After many hours of work over the last year to identify how to best use our resources and services to respond to the healthcare needs of Niagara residents, we are very excited to share with you high-level details of the plans we have developed for a new hospital in Niagara Falls and a new ambulatory care/urgent care facility in Welland.
A capital development project of this large scale is a multi-staged initiative. We recently submitted the first part of our plan for the Niagara Falls hospital site and the Welland ambulatory care/urgent care facility to the Ministry of Health and Long-Term Care, and we will be submitting the next stage at the end of the month. Our focus will then turn to more detailed planning of the space with the groups who will be using it to provide services.
Our plans are to build a new Niagara Falls hospital, as outlined in Dr. Kevin Smith’s report, located at the corners of Lyons Creek and Montrose roads. This site will include urgent care services as identified in Dr. Smith’s report.
In Welland, we will provide ambulatory care services (for example, outpatient medical and surgical clinics, mental health and addictions services), urgent care services, and long-term care. To do this, we plan to construct two new standalone buildings on the current Welland Site. These two buildings combined will be two-thirds of the size of the current Welland Site.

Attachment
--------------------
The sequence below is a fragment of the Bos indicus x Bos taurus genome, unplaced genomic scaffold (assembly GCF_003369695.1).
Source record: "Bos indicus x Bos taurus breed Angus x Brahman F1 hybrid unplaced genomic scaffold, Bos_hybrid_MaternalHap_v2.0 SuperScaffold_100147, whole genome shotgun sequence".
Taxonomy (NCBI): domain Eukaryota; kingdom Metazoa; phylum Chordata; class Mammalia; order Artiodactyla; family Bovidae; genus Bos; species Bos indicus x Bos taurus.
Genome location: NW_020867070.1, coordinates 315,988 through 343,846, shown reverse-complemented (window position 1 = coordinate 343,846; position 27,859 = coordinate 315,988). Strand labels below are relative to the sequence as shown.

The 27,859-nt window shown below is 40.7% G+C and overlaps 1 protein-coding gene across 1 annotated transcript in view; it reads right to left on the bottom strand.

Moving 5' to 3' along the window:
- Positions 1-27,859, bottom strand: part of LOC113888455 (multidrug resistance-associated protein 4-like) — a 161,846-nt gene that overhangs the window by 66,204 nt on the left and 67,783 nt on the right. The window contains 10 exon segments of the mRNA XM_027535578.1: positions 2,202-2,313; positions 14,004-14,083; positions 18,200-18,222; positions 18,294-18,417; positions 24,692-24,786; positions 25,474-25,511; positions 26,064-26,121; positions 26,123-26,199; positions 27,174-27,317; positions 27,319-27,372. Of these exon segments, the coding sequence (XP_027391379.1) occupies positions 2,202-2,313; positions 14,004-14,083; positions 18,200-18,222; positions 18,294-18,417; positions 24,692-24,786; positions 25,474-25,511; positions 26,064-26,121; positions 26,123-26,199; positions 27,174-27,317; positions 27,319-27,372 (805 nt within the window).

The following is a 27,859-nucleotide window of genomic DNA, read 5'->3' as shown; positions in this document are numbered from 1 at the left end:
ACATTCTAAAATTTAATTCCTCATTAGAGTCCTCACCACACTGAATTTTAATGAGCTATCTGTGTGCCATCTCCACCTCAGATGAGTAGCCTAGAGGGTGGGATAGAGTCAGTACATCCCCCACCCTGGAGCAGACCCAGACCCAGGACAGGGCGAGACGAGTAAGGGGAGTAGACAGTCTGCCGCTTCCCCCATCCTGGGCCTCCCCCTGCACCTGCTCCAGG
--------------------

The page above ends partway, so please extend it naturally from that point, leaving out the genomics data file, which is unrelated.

One of the Welland buildings will be located at the corners of King and Third streets. It will include ambulatory care services, urgent care services, an Ontario Breast Screening Program, a satellite dialysis unit, space for medical learners, and more.
The second Welland building will be a two-storey Extended Care Unit to be constructed south of the existing Medical Arts Building on King Street. This new construction follows our Board of Directors’ recent decision to continue operating an Extended Care Unit in Welland.
In addition to our capital development planning, we are continuing our discussions on looking at how we can work with our primary care partners to meet local needs in our smaller communities. This could involve leasing space locally as opposed to new construction.
Staff and community input is an important part of our planning, and there are a number of opportunities already embedded into this process as a result of feedback we have received. For example, we recently formed a Clinical Planning Advisory Council, whose members include representatives from the hospital, our healthcare partners and from each of our communities in south Niagara. This group provides valuable insight and input into planning, and we will continue to involve our staff and community as we build the best healthcare system for Niagara.
We fully understand how important healthcare is to everyone in our community. Our commitment is to regularly communicate updates as we work through the various phases of planning.